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1.  Optimal methods for collecting and storing vaginal specimens for prostate-specific antigen testing in research studies☆ 
Contraception  2012;87(6):830-835.
Prostate-specific antigen (PSA) detected in vaginal fluid can be used in studies of HIV/sexually transmitted infection (STI) and pregnancy prevention as an alternative to relying on participant reports of exposure to semen. Optimal methods for collecting and storing specimens for this testing have not been determined.
Study Design
We conducted a controlled, in vitro experiment of 550 specimens spiked with semen to determine the effects of swab type (five types), storage conditions of the swabs (room temperature with or without desiccant or at −80°C without desiccant) and time from collection to testing (seven intervals over the course of 12 months) on the identification of PSA. We performed factorial analysis of variance to identify factors influencing PSA detection.
Concentrations of PSA detected in the swabs declined with time of storage over the 1-year experiment (p<.01). The 1-mL, rayon-tipped swab stored immediately at −80°C following collection performed best.
If immediate testing or freezer storage is not feasible, investigators should use a swab with 1-mL capacity with processing and testing as soon as possible after specimen collection.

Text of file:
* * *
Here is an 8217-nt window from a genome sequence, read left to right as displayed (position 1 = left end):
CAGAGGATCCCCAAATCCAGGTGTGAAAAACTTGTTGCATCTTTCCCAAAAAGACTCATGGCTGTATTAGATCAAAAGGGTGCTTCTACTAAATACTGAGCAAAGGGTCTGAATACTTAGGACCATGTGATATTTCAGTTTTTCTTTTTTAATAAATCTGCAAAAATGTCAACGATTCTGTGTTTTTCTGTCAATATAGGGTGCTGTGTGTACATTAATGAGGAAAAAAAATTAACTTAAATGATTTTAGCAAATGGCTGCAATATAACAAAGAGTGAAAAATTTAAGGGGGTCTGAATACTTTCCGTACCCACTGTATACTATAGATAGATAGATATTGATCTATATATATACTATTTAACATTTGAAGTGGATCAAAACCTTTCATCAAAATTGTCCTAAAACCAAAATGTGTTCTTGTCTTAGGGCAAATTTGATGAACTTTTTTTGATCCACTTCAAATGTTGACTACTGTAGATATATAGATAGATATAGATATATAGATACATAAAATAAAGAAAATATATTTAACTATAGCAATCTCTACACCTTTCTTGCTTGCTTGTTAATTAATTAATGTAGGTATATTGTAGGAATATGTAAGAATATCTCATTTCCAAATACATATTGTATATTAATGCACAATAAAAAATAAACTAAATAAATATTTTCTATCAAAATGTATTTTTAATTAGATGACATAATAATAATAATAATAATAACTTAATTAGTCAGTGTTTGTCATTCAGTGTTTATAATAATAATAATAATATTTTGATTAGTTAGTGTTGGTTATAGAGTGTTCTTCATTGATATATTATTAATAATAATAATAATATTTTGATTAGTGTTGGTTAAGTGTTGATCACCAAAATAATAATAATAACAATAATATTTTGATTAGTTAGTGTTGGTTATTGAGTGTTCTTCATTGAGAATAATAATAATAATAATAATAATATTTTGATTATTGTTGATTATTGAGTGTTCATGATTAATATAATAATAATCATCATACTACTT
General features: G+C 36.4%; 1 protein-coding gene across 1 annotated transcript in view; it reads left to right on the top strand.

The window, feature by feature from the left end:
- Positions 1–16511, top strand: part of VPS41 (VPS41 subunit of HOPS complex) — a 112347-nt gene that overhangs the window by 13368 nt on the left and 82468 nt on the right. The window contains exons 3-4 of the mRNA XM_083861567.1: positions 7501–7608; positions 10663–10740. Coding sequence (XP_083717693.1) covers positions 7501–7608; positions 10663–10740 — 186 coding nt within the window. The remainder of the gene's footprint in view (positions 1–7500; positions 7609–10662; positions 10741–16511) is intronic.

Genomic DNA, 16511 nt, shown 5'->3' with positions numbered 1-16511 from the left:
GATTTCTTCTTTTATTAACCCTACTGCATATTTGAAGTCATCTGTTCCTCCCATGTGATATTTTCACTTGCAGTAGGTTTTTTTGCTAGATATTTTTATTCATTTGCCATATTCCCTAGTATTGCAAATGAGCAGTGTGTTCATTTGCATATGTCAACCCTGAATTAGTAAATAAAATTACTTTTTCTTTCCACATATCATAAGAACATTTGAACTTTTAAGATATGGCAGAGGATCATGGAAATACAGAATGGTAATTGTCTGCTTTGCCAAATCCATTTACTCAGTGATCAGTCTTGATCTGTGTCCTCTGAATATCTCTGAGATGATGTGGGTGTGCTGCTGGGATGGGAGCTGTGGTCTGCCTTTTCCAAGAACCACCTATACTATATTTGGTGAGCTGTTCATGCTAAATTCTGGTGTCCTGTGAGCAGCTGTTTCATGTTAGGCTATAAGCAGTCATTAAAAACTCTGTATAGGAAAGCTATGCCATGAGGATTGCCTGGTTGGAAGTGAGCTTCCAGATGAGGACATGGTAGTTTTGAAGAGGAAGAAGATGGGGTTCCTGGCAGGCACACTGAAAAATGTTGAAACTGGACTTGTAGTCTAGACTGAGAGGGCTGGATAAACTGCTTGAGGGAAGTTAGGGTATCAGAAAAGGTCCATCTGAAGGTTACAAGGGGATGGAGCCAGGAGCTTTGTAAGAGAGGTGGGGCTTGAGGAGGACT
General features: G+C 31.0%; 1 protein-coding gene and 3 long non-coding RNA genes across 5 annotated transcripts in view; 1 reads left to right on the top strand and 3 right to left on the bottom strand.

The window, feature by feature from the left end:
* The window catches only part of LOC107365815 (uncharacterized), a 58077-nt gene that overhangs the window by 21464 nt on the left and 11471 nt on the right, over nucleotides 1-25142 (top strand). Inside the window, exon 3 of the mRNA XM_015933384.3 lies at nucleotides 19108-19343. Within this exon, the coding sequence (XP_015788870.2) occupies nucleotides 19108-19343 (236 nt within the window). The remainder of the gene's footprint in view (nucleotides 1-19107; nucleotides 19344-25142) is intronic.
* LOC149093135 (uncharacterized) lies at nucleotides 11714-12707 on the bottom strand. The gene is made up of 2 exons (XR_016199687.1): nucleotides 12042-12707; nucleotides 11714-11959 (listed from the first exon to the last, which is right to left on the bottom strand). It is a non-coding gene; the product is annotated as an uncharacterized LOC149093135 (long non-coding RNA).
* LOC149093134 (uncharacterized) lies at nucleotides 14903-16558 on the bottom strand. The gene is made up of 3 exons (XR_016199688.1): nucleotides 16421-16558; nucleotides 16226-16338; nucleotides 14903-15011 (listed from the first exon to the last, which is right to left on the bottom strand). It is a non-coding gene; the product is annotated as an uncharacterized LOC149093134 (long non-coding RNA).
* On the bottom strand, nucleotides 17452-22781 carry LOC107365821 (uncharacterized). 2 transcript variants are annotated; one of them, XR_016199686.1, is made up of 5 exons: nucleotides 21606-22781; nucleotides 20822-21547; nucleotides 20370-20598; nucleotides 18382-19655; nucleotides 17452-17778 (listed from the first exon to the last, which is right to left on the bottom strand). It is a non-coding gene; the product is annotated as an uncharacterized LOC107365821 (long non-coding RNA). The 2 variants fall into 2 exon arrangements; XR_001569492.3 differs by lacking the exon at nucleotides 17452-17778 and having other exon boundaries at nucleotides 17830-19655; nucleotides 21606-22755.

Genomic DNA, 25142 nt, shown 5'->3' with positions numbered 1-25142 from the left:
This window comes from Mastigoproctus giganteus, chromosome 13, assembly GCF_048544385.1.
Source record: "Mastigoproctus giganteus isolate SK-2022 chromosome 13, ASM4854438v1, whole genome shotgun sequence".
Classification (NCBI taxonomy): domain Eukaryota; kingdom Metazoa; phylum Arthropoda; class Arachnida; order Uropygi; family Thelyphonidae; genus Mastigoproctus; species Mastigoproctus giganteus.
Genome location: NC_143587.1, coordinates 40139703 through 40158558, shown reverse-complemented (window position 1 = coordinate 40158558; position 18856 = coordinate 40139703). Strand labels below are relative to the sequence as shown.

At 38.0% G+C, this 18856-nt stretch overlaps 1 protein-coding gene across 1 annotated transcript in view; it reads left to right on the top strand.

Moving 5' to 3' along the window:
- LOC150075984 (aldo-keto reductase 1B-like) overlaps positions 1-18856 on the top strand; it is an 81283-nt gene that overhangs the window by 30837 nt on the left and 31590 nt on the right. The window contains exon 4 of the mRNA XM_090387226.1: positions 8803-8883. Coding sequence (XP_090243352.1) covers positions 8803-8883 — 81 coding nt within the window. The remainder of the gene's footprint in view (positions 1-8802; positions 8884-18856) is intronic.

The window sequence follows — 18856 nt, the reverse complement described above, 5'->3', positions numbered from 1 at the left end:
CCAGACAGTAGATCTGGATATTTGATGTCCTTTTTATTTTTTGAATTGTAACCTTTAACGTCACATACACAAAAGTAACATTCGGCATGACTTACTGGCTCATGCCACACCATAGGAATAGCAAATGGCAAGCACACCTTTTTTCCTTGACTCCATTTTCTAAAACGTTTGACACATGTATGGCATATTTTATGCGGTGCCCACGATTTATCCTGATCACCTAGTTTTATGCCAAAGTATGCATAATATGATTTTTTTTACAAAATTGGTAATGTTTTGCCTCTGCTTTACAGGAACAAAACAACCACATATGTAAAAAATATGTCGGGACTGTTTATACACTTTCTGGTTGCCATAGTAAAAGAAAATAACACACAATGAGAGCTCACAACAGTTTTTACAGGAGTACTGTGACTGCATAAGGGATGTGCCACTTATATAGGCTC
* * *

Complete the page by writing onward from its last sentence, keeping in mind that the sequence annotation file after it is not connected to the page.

PMCID: PMC4452941  PMID: 23121826
Biomarker; In vitro experiment; Prostate-specific antigen
2.  Trends and Correlates of Good Perinatal Outcomes in Assisted Reproductive Technology 
Obstetrics and gynecology  2012;120(4):843-851.
To estimate trends in good perinatal outcomes (singleton live births at term with birthweight more than 2,500 g) among live births after assisted reproductive technology in the United States from 2000 to 2008, and associated factors among singletons in 2008.
Using retrospective cohort data from the National Assisted Reproductive Technology Surveillance System from 2000 to 2008, we calculated relative change and χ2 tests for trend in the proportion of good perinatal outcomes among assisted reproductive technology live births (n=444,909) and liveborn singletons (n=222,500). We conducted univariable analyses followed by multiple logistic regression to estimate the effects of various characteristics on the outcome among singletons born in 2008 after fresh, nondonor assisted reproductive technology cycles (n=20,780).
The proportion of good perinatal outcomes among all liveborn neonates increased from 38.6% in 2000 to 42.5% in 2008, whereas it declined marginally among singletons from 83.6% to 83.4%. One previous birth, transfer of fewer than three embryos, and the presence of fewer than three fetal hearts on 6-week ultrasound examination were associated with good perinatal outcome among singletons. Non-Hispanic black race, tubal factor infertility, uterine factor infertility, ovulatory disorder, and 5-day embryo culture were associated with reduced odds for a good outcome. The strongest association was the presence of one fetal heart compared with more than two (adjusted odds ratio 2.43, 95% confidence interval 1.73–3.42).
From 2000 to 2008, good perinatal outcomes increased among assisted reproductive technology live births. Among singleton live births, odds for good outcome were greatest with the presence of a single fetal heart and lowest in women of non-Hispanic black race.
PMCID: PMC4454287  PMID: 22996102
3.  A Lower Degree of PBMC L1 Methylation in Women with Lower Folate Status May Explain the MTHFR C677T Polymorphism Associated Higher Risk of CIN in the US Post Folic Acid Fortification Era 
PLoS ONE  2014;9(10):e110093.